Another such moment? When Spock hilariously asks, “Has it occurred to you that there’s a certain . . . inefficiency in constantly questioning me on things you’ve already made up your mind about?” Kirk replies:

And then they share this, like, Look, and you know, I’ve never actually been a Kirk/Spock shipper, but man. I’m just in LOVE with the friendship between these two.

Also, I feel like “The Corbomite Maneuver” really encapsulates that whole optimistic SF spirit Star Trek is so well-known for, a spirit that, for me, has felt a little lacking thus far in our grand TOS watch. Not that there haven’t been some neat ideas or themes here and there, but . . . like . . . it’s also been a lot of “absolute power corrupts absolutely” and “too much technology is evil” and so forth. Of course, I get those are very traditional SF themes and all, but none of it feels terribly aspirational or inspirational to me.

This episode, though, is different. I like that Kirk only fires on the cube as a last resort. I mean, I don’t know why it takes 18 hours for him to consider “reverse” as a possible course of action, but still, I definitely like that “reverse” comes before “blow up.” And I like that Kirk responds to Balok’s distress call, too. I wish Kirk wasn’t going himself and I think leaving Bailey behind as a human representative is an absolutely terrible idea, but regardless, I like the ideals on display here.

According to Kirk (at least, in this episode), all life is sacred. I wouldn’t mind seeing more of that in TOS episodes to come.


Ah, I see we’re airing episodes out of order again. Spock is (briefly) back to his weird shouty ways, although amusingly this will not stop him from chiding Bailey for raising his voice as well. And Kirk, charming as ever, is once again complaining about having a female yeoman (yes, Janice Rand) because, you know, he already has one female to worry about: the Enterprise. In case you were wondering, this part of the episode felt considerably less inspirational.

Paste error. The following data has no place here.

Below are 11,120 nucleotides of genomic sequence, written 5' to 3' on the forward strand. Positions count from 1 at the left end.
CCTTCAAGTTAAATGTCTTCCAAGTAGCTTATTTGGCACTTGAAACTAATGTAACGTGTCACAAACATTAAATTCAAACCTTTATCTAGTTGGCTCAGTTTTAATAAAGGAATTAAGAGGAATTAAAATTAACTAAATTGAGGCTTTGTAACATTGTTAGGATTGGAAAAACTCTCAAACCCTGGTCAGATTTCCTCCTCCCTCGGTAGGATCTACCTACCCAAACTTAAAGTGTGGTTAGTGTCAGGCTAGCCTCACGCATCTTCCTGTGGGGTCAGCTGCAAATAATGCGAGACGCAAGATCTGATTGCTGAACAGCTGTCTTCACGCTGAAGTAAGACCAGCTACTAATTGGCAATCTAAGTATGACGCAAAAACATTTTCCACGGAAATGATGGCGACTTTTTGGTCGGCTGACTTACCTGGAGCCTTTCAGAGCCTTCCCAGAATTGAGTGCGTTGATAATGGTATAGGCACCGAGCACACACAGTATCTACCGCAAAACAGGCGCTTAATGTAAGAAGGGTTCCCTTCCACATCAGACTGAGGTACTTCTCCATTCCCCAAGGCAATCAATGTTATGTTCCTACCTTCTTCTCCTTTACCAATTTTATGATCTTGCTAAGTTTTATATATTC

I’m not going to pretend a little stress ball like me would make a particularly great bridge officer, but Bailey? Yeah, not an awesome choice and definitely should’ve been pulled from duty, probably even before Kirk made the call. Putting aside his constant assumptions and the (admittedly understandable) meltdown, Bailey freezes up so much in this episode that Sulu is pretty much doing his job for him. Since Sulu has his own job to do, this is not ideal. (OTOH, holy shit, Sulu is actually in this episode. HI SULU! Feel free to drop by more often; I enjoy seeing you openly laughing at your whiny, annoying crew mates.)

Also not ideal? Leaving a dude like Bailey as your sole human representative to a newly discovered alien species. Like, I get it: people have flaws, and instead of sending your best and brightest, you send someone who truly represents humanity, someone who isn’t perfect. On paper, I can totally go along with that. In this case? Nope. Not having it. Cause “someone with flaws” and “kind of a douche” aren’t really synonyms, and Bailey definitely seems more the latter than the former, no matter what Bones says. (Sure, Bones, Bailey is like a young Kirk or whatever. Doesn’t make him any less annoying.) Also, choosing a human representative who struggles with anxiety? Potentially totally doable. Sending someone who had a panic attack literally five minutes ago while on duty? You know, maybe not. That might not be in their best interest. Maybe they should get a day or so off before their asses get left behind on some weird alien’s spaceship.